EWI argues that Elliott Wave patterns in US stock indices indicate a long term top is in place:
Elliott Wave Analysis: Last month’s "Bottom Line" said, “The rally’s end should come after one more recovery high.” That push is mostly played out as we go to press; when complete, it should lead to a historic downside reversal. Minor wave 5 of Intermediate wave © started on November 9 at 10,929.30 in the DJIA. Fifth waves are ending waves, which means that wave 5 will complete the rally from 9614.30, the July low. And the end of the advance from July will mark the top of wave 2, the entire Primary-degree bear market rally that began in March 2009. A top of this magnitude would be entirely consistent with the multi-year extremes in sentiment and the waning upside momentum. (01/11 EWFF)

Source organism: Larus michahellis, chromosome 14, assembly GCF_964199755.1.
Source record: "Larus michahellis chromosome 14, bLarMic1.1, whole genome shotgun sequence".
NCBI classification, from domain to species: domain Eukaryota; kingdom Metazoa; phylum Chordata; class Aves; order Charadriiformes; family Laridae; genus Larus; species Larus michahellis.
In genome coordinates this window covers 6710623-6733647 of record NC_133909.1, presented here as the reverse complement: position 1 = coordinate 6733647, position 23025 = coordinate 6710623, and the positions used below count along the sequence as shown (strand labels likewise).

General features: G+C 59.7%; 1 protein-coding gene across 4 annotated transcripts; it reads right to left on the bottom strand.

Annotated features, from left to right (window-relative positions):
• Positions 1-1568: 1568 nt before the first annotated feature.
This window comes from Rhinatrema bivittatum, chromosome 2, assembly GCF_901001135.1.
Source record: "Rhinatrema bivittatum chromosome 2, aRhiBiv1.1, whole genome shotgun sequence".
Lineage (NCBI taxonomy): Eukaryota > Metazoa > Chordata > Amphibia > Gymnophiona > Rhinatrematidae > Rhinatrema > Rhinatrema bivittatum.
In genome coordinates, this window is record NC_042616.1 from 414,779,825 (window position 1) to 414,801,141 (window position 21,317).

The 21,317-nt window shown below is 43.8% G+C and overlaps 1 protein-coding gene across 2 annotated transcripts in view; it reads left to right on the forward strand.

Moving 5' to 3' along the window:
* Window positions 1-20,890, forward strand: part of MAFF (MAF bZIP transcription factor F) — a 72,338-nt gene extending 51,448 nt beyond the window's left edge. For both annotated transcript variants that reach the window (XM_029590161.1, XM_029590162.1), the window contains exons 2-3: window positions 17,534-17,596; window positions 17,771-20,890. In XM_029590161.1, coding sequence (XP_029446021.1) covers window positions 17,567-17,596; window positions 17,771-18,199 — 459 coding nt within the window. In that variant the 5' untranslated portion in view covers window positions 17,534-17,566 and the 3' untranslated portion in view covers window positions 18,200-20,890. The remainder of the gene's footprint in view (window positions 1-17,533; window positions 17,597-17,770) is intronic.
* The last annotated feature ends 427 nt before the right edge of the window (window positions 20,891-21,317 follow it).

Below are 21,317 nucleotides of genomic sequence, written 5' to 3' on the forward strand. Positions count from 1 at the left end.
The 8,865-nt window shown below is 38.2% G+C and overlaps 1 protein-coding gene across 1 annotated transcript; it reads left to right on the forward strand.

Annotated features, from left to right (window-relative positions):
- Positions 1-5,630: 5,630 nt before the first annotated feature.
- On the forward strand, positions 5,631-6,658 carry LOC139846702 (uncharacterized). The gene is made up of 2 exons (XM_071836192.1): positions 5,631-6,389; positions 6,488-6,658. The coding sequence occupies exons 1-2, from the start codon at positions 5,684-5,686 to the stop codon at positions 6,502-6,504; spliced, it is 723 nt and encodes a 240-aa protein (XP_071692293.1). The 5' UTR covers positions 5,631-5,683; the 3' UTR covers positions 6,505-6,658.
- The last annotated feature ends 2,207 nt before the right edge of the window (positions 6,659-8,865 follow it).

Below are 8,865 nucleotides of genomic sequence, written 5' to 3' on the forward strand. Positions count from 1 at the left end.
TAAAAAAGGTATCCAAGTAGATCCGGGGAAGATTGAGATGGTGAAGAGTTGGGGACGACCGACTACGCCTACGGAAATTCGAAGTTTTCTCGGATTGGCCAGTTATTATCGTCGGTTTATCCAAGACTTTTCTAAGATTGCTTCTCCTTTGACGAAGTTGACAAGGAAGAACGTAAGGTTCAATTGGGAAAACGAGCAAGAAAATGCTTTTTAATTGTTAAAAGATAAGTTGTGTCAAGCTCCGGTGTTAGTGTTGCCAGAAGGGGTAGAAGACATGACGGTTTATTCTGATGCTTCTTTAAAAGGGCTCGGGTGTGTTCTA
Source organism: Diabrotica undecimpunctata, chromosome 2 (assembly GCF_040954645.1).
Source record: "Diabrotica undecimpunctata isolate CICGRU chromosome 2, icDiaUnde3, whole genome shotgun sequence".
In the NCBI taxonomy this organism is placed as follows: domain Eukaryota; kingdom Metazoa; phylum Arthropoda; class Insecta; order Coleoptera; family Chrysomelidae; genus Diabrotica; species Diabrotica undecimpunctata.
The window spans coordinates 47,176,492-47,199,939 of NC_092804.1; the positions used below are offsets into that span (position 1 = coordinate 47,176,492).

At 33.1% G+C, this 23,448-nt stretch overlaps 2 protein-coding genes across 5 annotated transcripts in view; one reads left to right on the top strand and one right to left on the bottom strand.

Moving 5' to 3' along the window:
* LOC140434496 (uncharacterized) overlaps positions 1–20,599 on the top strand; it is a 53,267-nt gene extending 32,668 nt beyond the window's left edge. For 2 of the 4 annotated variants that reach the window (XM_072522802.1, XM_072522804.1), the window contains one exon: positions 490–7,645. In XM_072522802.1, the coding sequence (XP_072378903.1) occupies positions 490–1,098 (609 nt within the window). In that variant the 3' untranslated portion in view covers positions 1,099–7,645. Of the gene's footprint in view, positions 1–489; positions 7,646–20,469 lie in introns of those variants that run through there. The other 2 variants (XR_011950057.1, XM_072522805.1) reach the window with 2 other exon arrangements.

Here's a chart which replicates the most recent long term count from EWI:
Here the March 2009 low is counted as a Major Wave 1 down and the current high is counted as a partial retracement of that move for a Major Wave 2 high.
This chart replicates EWI's count of the move from the April 2010 high:
Here EWI is calling the April high as the top of a five wave "A" wave, the July bottom as the trough of a three wave "B" wave and the current high as the peak of a 5 wave "C" wave to complete Major Wave 2. Both of these charts represent viable bearish interpretations. I can't say that they should be dismissed and in fact they should be given serious consideration and in the due course of time they may indeed be proven to reflect the correct market view.